While Lifestyle reflects a character's overall standard of living, Resource Points reflect discretionary funds that can be spent on assets or other unusual expenditures — items not covered by one's Lifestyle. These items are more valuable, more durable, or require ongoing upkeep. Resource Points are tracked in a Ledger, and anything purchased with Resources must also be tracked on the character's sheet, usually in an Inventory section. Items that can be purchased with Resources include anything outside the character's normal standard of living, such as a fine silk shirt or elegant vase; equipment and assets such as weapons, armor, animals, land, and buildings; any regular maintenance expenditures such as the upkeep of a companion animal or NPC; and unusual payments such as bribes or bought information.

Note that neither Resources nor Inventory are meant to catalog everyday, routine actions and possessions. For example, a PC with sufficient skill in a crafting profession can be assumed to routinely create valuable assets and sell them; that is part and parcel of their Lifestyle. Other PCs may freely thread purchasing these items just as they would when buying from an NPC. However, the selling PC can only add Resource Points to their ledger if they are actually giving up an item from their Inventory in the transaction. Thus, while a sculptor PC can sell a statue at any time, the sale is assumed to be part of their Lifestyle and does not gain them extra Resources unless the statue was already a tracked asset.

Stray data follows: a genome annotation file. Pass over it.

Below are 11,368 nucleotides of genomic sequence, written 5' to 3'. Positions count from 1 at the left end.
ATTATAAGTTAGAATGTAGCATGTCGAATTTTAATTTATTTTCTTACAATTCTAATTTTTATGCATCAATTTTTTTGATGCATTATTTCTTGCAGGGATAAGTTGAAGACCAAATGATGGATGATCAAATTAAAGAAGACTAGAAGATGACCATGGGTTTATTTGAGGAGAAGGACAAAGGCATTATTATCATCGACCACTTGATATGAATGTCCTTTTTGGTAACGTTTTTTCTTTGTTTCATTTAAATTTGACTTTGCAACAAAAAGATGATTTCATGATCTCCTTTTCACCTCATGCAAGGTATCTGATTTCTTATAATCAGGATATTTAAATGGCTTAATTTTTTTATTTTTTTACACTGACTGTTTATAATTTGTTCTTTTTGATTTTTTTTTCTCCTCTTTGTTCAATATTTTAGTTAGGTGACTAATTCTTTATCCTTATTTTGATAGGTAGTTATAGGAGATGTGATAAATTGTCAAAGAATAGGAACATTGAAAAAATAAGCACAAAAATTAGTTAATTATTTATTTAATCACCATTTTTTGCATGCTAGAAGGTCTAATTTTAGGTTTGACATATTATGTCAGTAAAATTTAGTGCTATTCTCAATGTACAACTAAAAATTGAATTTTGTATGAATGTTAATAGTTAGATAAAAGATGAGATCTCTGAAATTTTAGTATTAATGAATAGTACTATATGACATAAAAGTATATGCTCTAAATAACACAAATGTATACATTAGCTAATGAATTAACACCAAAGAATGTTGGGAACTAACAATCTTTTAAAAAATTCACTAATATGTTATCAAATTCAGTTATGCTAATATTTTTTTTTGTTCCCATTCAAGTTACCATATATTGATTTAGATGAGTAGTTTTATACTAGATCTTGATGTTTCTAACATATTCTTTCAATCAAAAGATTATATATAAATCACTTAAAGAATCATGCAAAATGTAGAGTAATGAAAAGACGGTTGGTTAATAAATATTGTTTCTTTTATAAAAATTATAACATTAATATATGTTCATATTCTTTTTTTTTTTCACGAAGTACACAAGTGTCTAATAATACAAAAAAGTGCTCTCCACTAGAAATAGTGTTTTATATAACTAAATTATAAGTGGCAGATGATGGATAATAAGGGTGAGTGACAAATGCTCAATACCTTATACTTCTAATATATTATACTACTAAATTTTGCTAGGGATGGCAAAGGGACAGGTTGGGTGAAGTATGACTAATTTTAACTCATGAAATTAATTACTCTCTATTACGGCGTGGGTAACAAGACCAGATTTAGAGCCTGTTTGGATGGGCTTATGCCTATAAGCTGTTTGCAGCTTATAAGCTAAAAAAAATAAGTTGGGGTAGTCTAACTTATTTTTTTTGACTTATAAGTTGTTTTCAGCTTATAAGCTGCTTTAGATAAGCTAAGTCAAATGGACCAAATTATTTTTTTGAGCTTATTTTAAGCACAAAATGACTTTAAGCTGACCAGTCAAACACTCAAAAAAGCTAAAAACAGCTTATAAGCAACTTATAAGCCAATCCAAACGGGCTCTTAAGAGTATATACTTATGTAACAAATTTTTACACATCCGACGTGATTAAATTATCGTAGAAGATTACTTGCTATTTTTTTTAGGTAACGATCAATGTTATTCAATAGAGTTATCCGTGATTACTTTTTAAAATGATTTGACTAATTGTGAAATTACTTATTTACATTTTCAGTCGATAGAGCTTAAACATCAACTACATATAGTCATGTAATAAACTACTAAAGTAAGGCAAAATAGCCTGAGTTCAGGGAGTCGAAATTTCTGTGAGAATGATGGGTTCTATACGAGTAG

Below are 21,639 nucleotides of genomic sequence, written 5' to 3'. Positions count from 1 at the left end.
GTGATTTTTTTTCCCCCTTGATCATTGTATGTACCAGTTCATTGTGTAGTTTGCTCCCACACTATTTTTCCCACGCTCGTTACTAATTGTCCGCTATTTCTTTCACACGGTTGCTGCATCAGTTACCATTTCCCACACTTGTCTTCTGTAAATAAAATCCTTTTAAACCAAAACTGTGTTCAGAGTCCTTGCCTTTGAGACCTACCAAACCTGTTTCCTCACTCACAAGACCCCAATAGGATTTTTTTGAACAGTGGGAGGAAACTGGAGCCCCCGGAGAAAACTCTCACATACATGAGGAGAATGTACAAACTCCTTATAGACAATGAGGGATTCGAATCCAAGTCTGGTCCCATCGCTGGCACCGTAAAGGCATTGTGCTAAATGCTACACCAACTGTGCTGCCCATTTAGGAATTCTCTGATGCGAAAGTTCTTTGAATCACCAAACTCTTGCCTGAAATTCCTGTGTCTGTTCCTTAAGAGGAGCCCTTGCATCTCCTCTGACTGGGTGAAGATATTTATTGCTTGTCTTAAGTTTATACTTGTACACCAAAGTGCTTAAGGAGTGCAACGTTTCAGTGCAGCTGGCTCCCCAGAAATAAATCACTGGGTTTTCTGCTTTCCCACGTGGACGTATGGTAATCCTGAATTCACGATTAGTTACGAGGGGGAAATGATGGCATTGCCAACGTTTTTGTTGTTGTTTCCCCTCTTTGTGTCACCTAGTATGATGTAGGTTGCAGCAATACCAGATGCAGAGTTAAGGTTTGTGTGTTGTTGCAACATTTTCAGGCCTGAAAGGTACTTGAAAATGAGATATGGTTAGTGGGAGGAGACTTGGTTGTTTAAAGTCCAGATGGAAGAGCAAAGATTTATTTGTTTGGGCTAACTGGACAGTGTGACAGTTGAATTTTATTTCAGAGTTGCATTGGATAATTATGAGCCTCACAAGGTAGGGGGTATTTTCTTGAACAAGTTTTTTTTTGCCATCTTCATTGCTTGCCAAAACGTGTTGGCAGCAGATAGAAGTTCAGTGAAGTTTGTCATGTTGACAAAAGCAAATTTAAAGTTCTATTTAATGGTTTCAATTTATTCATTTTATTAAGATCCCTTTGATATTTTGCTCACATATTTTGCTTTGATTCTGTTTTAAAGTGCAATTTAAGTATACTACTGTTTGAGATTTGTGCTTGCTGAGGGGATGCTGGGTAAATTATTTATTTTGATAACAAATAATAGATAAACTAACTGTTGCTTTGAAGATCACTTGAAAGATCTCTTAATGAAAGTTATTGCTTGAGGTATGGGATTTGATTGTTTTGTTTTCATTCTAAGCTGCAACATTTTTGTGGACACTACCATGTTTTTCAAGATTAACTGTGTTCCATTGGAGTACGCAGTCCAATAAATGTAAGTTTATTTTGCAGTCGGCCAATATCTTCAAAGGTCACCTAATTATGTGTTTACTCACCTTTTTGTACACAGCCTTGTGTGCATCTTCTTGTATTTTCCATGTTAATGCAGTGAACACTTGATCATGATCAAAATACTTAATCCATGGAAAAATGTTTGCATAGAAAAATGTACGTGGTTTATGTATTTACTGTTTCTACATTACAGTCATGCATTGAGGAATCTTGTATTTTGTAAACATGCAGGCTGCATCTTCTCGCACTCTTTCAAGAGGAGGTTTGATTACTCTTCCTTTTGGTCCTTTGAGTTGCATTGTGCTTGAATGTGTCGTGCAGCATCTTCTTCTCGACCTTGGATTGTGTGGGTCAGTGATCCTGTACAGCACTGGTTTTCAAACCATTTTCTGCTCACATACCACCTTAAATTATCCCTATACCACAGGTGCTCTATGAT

Acquiring Resources

Each character receives a seasonal 'stipend' equal to their Lifestyle level for every present-time season they are active in. In other words, a character of Ordinary Lifestyle will receive a stipend of 3 Resource Points. Stipends may be added to the ledger as soon as a character has cleared the minimum activity requirement for the current season (see Thread Types).

Needless to say, if the stipend was the only way to obtain Resource Points, it would take a very long time for characters to advance to the next Lifestyle level. Resource Points may also be gained through a number of IC actions:

If a character has valuable items in their Inventory, they may sell those items at any time in exchange for an appropriate amount of Resource Points; threading the transaction is not required. Material items and equipment generally sell for one point less than the purchase value. The value of an animal depends upon its breed, health, and age. The value of any item may also be dependent upon local availability of similar things and local demand. If there is any uncertainty about how much an item is worth, consult a Moderator.